Sunday, September 13, 2015

5 teas to try if you’re over Green Tea

As someone who loves her cuppa-chai, I’m quite finicky about the tea I drink. But I’m also willing to experiment. I’ve tried some very interesting blends. And some that are incredibly underwhelming. 

In my endeavour to health it up, I started drinking more green tea, substituting my second and third cups of sweet, milky tea (that’s as many as I’m willing to admit to) with their healthier avatars. But I’ll be honest; I’m not the biggest fan of green tea. It’s ok. And for a tea lover, ‘ok’ just doesn’t cut it. 

So after many tastings and testings, here are 5 teas I discovered are super alternatives to green tea and are best enjoyed sans milk and a sweetener. 

1.    Chamomile Tea: Trouble sleeping? Tough day? Or just need a happy warm beverage. Chamomile is the way to go. Just the smell of chamomile makes me happy. It has mild sedative properties and is also good for immunity. And while many save it for their sundown cuppa, I think it’s the perfect tea for any time of the day.

2.    Lemongrass Tea: This one’s light and fresh, and a good lemongrass tea is one where the flavour isn’t overwhelming. Everything about this tea feels healthy. You can either opt for adding your own lemongrass stalks to a green, white or first flush tea base or buy a lemongrass variant of white tea.

3.    Lavender Tea: This white tea, is subtle and mildly fragrant. I prefer to drink this light (2 minutes steeped in hot water). It’s soothing, and like chamomile, a great tea to enjoy in the evening or before bedtime. A lavender iced tea is also quite lovely on a summer afternoon.

4.    Mint Tea: This one’s a complete pick-me-up. I prefer mint white tea to mint green tea, because it’s so much more subtle, and happier on my taste buds. This is also a great tea for when you’re feeling sluggish or too full from a big meal.

5.    Jasmine Tea: Served with love in most Asian restaurants, this naturally sweet, floral infusion is familiar and comforting. I like my Jasmine tea really light and enjoy both its brewed and iced avatars. Again, I prefer jasmine tea with a white tea base.

White teas and green teas come from the same plant. White teas are harvested earlier and are processed lesser than their green cousins. It has also been claimed that white teas are healthier than green. White tea has a more subtle and gentle flavour, which makes it a favoured base for flavoured teas.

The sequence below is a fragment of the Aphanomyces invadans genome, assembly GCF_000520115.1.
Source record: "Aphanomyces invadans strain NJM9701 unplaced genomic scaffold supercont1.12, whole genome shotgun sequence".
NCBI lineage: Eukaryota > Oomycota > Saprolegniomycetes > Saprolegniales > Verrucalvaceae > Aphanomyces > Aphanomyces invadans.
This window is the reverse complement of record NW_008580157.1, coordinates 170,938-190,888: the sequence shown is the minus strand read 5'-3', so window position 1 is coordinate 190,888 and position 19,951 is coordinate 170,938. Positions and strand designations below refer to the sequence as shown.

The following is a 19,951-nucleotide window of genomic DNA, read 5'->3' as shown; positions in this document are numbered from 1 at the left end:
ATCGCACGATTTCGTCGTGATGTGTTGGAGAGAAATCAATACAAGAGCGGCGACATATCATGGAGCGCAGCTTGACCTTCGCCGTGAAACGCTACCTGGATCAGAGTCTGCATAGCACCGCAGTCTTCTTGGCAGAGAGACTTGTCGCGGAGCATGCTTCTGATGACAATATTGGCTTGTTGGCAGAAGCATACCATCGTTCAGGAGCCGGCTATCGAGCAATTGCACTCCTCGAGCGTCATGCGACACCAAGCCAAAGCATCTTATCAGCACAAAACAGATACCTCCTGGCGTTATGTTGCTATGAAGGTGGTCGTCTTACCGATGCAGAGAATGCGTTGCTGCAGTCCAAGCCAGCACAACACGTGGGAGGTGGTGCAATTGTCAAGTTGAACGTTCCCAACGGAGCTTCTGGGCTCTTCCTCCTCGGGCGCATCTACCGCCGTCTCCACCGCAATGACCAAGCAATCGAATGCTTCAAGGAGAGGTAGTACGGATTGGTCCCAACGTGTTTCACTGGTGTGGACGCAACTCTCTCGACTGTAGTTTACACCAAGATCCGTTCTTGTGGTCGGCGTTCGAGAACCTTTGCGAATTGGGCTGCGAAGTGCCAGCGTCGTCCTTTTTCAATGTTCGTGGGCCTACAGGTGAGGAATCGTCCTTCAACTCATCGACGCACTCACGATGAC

Image source: Shutterstock

Wednesday, September 2, 2015

I like to move it, move it… (and the importance of a kickass workout playlist)

Every time the movie Madagascar plays on the TV, I wait eagerly for the dance bit and do my moves to ‘I like to move it, move it’. It’s not a pretty sight.

But in that moment, I’m just enjoying the music and letting it drive me, without really thinking of how hard it is to heft my body around.

I can’t say enough about the power of music during a workout.

Some of the best group instructors in the business are known as much for the playlists as much as for their exercise mojo. You just have to walk into a packed class to know what I’m talking about.

You may not be master of the music is a group class, but when you’re working out by yourself, spend a little time playing DJ before you hit the gym. Here’s why:

Music is a super workout buddy: A great set of songs will keep you company through a gruelling workout. And you’ll wonder where the time went.

Add variety to monotony: If you’re walking or running or doing an activity that's mostly one dimensional, music can make all the difference. Alter your mood, speed, tempo and pace with a quick flick of the ipod.

Ditch the timer, turn on the tunes: Music is a great way to change from one exercise to another, to increase the intensity of your reps or simply to count down to the end of your workout. It’s more fun than looking at a clock.

If you feel it, you’ll show it: Doing some bag work? Try Eye of the Tiger. Yes, it’s a cliché, but it works. Legs day? How about some rock? Cardio? EDM can be your best friend. Music is a great motivator. And the right kind of music will help you have the best kind of workout.

P.S. Don’t ever depend on the gym’s music. There’s nothing more off putting than trying to match your moves to someones else’s groove. But, prepare your playlist in advance. You don't want to be spending all your energy and attention on the music player. 

Hit the gym with some sexy tunes. I guarantee you'll like to move it, move it. 

Since I said it, here's team Madagascar with an encore. Watch and enjoy :)

Image courtesy: Google baba
Video courtesy: Youtube

Because muffins are healthy

Image courtesy: the internet :)

Thursday, August 27, 2015

Pass the Pasta